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5 Reasons Why Your Sales Strategy Isn’t Working Blog Feature

May 15th, 2014 min read

5_Reasons_Why_Your_Sales_Strategy_Isnt_Working_This post originally appeared on the Force Management Blog. To read more content like this, visit the blog here.

The seller who best clarifies the problem, earns the customer. The primary benefit of value-based selling, as opposed to product-focused selling, is the ability to solve customer problems without resorting to product commoditization.

If your sales process isn’t grounded in customer problems, your opportunities aren’t likely to capture the true value of the solution provided.

Here are five reasons why...

1. Buyers Need Evidence Their Pain is Understood

In the sales process there should be a direct correlation between the buyer’s pain and a solution that it will address that pain. Without business pain, there is no business. Equally important, buyers who believe that their pain is clearly understood will be more willing to share critical information throughout the buying process and will work harder to understand the solution being presented.

2. There is Limited Access Within the Buyer’s Organization

Failure to fully understand how a buyer’s pain is directly related to needs higher in the organization can narrow a seller’s sphere of influence to a limited number of key stakeholders. If your salespeople can’t attach their solution to the largest business problem, it limits access to economic buyers who control discretionary funding, reducing support for the proposed solution.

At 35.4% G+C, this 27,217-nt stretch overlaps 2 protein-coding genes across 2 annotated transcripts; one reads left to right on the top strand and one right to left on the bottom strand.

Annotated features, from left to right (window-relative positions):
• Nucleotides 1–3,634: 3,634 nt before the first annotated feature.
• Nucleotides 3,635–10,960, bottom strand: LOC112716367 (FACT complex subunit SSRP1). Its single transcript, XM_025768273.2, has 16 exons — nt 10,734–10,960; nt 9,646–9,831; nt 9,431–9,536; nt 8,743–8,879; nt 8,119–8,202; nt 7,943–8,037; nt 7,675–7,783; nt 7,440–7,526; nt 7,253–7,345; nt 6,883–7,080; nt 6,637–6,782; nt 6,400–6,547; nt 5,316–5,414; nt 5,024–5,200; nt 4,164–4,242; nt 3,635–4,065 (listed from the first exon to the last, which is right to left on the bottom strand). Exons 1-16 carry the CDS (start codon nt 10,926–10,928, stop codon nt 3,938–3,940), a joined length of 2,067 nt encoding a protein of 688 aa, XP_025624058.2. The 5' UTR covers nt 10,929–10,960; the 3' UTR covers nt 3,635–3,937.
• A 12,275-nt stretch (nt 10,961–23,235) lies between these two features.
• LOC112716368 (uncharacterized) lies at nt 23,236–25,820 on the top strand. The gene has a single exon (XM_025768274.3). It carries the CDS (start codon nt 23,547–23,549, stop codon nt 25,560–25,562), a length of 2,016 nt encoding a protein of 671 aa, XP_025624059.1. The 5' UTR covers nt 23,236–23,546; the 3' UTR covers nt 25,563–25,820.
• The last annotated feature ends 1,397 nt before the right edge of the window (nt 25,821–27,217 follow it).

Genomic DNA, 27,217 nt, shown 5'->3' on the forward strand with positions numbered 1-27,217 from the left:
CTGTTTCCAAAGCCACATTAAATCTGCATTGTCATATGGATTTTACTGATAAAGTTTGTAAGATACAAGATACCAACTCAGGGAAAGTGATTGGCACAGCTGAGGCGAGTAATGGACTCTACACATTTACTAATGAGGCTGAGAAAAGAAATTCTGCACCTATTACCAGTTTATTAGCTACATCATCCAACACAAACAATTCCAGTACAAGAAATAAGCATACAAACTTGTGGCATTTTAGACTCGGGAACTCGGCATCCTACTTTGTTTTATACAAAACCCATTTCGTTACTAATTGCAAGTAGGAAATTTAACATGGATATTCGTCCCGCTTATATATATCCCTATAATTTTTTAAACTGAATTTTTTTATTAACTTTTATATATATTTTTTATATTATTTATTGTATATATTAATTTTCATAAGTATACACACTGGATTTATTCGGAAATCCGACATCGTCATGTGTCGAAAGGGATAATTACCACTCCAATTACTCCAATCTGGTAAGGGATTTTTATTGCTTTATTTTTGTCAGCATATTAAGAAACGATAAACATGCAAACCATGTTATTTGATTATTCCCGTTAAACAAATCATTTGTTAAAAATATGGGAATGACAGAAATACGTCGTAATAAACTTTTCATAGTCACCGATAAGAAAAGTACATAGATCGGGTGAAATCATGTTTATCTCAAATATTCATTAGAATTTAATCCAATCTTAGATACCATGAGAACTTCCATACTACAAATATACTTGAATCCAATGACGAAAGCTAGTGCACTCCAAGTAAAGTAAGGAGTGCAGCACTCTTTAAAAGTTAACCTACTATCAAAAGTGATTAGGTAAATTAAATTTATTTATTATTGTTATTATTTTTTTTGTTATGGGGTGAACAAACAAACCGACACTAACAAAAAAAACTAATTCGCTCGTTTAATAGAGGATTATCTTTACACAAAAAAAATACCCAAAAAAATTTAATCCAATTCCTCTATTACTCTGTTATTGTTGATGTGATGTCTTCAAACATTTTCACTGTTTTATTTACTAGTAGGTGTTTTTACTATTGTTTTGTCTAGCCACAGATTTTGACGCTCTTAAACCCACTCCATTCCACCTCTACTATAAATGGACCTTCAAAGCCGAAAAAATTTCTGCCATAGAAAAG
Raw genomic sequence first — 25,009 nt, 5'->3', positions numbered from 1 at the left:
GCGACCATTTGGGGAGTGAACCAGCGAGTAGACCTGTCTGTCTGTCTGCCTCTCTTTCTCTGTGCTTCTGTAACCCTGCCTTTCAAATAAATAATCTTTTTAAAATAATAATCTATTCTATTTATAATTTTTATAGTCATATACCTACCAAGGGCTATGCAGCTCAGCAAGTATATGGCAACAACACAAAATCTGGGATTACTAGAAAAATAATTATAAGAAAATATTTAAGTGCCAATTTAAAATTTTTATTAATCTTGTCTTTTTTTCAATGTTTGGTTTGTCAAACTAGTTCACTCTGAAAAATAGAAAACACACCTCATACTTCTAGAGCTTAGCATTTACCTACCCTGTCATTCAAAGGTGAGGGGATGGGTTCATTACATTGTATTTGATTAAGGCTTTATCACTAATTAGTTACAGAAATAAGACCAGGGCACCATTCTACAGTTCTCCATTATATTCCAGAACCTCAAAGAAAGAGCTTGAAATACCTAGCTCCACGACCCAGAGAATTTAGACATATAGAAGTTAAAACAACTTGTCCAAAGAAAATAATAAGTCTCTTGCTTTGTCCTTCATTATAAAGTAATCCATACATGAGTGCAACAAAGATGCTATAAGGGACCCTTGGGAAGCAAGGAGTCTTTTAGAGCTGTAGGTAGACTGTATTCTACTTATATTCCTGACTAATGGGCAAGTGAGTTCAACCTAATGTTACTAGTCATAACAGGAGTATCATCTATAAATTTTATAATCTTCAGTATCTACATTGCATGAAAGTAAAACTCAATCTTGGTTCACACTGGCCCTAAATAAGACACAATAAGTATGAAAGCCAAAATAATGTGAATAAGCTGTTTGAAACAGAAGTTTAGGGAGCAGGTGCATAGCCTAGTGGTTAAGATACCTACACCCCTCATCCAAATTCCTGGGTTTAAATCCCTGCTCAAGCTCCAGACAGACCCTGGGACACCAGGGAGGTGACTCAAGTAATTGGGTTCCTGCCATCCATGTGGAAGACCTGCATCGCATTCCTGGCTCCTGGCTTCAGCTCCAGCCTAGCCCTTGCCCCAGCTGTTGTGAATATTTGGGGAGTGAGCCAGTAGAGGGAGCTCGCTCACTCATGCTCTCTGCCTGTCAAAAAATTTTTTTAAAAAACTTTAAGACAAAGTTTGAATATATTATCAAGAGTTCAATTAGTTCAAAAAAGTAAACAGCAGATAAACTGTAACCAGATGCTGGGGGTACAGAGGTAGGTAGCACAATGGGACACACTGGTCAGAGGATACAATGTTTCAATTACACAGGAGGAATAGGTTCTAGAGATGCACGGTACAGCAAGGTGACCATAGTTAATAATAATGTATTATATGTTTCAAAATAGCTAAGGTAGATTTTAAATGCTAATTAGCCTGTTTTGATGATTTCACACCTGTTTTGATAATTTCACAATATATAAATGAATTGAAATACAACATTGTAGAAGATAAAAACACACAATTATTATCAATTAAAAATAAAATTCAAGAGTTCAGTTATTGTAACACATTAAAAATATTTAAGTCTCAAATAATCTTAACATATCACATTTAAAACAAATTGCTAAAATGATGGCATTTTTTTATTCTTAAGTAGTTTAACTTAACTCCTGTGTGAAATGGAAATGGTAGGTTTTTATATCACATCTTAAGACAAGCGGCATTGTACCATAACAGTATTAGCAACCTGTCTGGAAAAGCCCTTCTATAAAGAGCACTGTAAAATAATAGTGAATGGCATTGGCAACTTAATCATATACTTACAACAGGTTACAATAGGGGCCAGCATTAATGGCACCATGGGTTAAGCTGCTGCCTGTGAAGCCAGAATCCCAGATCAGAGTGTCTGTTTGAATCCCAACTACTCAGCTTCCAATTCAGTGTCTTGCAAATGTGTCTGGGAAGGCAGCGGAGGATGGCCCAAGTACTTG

3. The Solution is Perceived as Expensive

Focusing on a laundry list of irrelevant product features creates an impression that the solution is more than the buyer needs, and therefore, more expensive. Remember, the value of the solution is in the eyes of the buyer, not the seller.

4. The Customer Has Difficulty Differentiating Between Competitive Offerings

When customers can’t differentiate between multiple competitive offerings; they often assume that all of the solutions are similar in value. This perception reduces the decision to the lowest common denominator: price. Sellers who fail to introduce relevant differences early in the sales cycle miss a fleeting opportunity to influence the buying criteria.

5. The Value Proposition is Not Clearly Understood

This final challenge occurs when internal sales resources aren’t aligned around a common sales approach that clearly articulates and delivers the company’s value proposition. This lack of alignment leads to sales cycle inefficiencies, customer confusion, and brand dilution in the marketplace.

If your numbers are behind this quarter, your sales team could be struggling with optimizing value and differentiation throughout the sales process. Ensure your sales team has the ability to uncover customer needs, articulate value, and differentiate solutions in their sales conversations and throughout the buying process.

Rachel Clapp Miller is the Assistant Marketing Director at Force Management. Force Management specializes in sales transformations that help B2B sales organizations increase revenue, improve sales margins and gain market share. Follow them on Twitter: @ForceMGMT and on LinkedIn.

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